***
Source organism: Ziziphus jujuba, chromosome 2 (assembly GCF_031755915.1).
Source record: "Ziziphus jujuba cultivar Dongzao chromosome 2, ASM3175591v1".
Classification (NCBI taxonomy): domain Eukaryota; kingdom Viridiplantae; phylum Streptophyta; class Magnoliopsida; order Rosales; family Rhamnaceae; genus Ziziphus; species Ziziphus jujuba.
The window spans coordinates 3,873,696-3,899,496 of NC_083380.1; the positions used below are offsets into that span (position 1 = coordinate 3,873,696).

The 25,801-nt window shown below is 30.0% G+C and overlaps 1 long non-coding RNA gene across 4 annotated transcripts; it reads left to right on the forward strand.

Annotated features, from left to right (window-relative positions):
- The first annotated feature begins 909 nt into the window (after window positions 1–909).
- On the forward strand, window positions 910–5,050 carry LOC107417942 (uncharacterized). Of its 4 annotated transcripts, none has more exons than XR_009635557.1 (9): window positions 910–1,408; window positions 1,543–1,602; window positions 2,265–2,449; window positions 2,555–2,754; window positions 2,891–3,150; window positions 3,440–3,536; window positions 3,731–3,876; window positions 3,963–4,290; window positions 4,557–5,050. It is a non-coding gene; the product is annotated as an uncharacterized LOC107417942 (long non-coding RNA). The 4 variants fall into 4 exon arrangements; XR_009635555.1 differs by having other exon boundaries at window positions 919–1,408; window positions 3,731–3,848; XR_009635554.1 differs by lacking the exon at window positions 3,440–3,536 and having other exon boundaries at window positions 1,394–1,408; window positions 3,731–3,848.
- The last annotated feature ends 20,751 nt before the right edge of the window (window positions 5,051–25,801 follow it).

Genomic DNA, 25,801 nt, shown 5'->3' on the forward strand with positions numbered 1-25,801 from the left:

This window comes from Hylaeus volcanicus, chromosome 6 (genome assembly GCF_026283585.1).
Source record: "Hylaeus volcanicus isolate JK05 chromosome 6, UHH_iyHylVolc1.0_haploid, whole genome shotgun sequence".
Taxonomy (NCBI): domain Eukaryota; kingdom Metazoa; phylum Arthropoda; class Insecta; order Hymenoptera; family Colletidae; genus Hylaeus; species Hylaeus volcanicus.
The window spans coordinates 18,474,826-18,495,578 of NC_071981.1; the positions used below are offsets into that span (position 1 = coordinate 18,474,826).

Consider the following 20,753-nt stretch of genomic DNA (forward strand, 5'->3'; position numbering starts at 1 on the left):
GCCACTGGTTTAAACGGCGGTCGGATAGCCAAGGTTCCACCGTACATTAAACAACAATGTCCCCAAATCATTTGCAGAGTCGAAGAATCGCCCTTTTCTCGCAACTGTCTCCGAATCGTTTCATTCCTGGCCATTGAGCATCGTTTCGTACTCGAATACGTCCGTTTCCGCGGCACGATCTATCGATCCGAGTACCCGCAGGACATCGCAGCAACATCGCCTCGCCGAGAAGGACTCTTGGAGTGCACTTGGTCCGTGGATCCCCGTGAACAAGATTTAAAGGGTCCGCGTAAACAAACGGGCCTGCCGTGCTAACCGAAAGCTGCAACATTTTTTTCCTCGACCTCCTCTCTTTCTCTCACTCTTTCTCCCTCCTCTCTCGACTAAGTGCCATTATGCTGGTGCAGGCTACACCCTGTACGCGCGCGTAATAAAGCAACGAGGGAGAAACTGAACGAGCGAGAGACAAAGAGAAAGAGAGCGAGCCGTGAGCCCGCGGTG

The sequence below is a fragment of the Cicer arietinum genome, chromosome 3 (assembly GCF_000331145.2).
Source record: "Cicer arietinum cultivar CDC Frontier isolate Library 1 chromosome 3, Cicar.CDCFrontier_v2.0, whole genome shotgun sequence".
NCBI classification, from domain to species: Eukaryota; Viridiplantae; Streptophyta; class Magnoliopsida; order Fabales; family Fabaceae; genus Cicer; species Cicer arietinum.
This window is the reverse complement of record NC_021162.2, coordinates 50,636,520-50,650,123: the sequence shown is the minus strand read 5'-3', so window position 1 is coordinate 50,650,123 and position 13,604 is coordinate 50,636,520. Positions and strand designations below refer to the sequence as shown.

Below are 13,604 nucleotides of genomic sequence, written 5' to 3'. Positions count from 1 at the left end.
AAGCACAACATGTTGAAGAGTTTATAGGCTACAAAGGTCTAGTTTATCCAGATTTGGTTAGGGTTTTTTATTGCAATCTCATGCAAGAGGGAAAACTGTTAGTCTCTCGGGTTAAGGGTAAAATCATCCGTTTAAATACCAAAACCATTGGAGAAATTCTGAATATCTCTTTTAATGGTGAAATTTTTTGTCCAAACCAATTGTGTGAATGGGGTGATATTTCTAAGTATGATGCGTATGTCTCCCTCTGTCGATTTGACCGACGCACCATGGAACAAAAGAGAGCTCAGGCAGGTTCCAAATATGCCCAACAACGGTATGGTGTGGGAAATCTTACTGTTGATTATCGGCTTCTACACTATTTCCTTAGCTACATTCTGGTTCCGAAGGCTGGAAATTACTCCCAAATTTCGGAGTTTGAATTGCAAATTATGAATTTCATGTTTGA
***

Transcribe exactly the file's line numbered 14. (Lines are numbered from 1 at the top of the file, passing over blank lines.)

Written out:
The window spans coordinates 18,474,826-18,495,578 of NC_071981.1; the positions used below are offsets into that span (position 1 = coordinate 18,474,826).